What I see on stage tonight is a Butlins-level, ramshackle, embarrassing performance. Also, please note earlier that I said “half-hour”. This is the big headline show, the finale of the Teenage Cancer Trust season, and Daltrey’s only given himself half an hour to perform a show that shows off his impressive discography. He keeps complaining on stage that he’s got so little time, and I want to scream on the stage “YOU LITERALLY BOOK THESE GIGS, GIVE YOURSELF MORE TIME”. The set is split between Who classics such as ‘Baba O’Riley’ and ‘Substitute’ (featuring Kelly Jones), and some incredibly beige offerings from his solo discography. I guess he’s entitled to play them, seeing as this isn’t a Who show, but the energy from both the band and the crowd is brought to a screeching halt. And the versions of The Who hits feel so lacking in energy and spark, it feels like they’re being played by a tribute band who have only had two rehearsals before the show. The violin player replicating the synth intro of ‘Baba O’Riley’ is incredibly cool, as is the solo at the end, but that’s about it. 

"As a trans person who found solace in my early questioning days through the angst and identity crises in their music, it’s such a shame..."

I mean, if it was just an underwhelming set, I’d stop right there, but Daltrey has a few things on his mind that he can’t help but say. “In today’s world, I’ve considered all the pronouns” he spouts, and I’m already sinking into my chair. “I have come to the conclusion that I am all fucking Roger! Let’s get over it! Get a life!”. I am sunk. My chair has swallowed me whole and I am now at one with the ground. I’m not surprised that Daltrey has swung to punching down on trans people for a cheap giggle; he famously loves Brexit and called the Me Too movement “salacious crap” in an interview, so this latest round of awfulness doesn’t shock me in the slightest. Still hurts though. As a trans person who found solace in my early questioning days through the angst and identity crises in their music, it’s such a shame. Also, the irony of Daltrey making a joke about pronouns and his band The Who literally being named after a pronoun shouldn’t be lost on him. The rest of the set follows suit. He says he and his band have been around the world on a “rock and roll cruise ship”, which again doesn’t surprise me, this is probably where he’s picked up his banter from. He goes on to make a joke about his Uber driver, miming the size of her breasts, saying “I really should have got her number”. Ugggggghhhhhh. Am I at a gig or am I at a Roy Chubby Brown show? Around me, grown men are chanting “go on Roger!”, at one point a “we are the mods! We are the mods!” chant breaks out completely without any shred of irony, and I burst out into laughter. Tonight doesn’t feel real. Yet, just like last time, the simulation breaks and I emerge outside.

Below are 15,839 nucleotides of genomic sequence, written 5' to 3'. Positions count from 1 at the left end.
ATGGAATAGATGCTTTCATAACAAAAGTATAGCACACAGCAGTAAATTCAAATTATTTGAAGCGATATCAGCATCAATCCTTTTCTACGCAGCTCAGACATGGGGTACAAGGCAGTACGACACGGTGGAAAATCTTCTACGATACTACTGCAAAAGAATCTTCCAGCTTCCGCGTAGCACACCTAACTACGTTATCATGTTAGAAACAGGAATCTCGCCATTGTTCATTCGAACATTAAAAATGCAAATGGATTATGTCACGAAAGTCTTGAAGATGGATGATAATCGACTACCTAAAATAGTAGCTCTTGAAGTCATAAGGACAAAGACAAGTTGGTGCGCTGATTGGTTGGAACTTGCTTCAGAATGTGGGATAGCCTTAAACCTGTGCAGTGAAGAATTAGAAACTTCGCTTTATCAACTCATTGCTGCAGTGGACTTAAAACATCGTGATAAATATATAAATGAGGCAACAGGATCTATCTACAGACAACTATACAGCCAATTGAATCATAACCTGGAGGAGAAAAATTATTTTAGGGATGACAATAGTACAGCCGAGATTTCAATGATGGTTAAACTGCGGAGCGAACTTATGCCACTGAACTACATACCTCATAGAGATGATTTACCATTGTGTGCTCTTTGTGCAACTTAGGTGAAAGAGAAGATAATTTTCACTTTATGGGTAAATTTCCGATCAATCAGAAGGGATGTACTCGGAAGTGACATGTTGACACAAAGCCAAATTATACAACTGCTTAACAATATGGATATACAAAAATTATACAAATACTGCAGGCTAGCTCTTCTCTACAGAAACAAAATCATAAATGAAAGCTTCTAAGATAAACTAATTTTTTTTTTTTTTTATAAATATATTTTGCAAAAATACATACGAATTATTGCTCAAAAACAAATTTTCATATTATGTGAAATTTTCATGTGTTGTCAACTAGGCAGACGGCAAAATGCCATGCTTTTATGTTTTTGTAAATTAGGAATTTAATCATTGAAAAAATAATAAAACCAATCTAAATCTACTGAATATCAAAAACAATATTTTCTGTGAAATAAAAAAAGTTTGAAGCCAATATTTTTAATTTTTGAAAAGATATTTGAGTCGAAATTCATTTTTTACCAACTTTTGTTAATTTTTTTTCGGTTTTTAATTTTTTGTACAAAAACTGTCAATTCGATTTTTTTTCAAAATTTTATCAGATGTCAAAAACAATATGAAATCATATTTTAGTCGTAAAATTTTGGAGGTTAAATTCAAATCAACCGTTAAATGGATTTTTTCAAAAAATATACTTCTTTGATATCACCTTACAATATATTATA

I closed my Underworld review by saying I’d just seen an alternative manifesto of what the future could be. Tonight, I saw a vision of what the future really looks like. A make-believe, nostalgia fuelled pleasure machine. Not a teenage wasteland, just a wasteland now. If you want a vision of the future, imagine Roger Daltrey swinging his microphone at a human face - forever. Still, all the proceeds from tonight went to a good cause, that will directly help the lives of young people with cancer for the better. So, what good have any of these words done? Why should I complain? I don’t have the answers, and I don’t think I ever will. 

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Photo: Naomi Dryden-Smith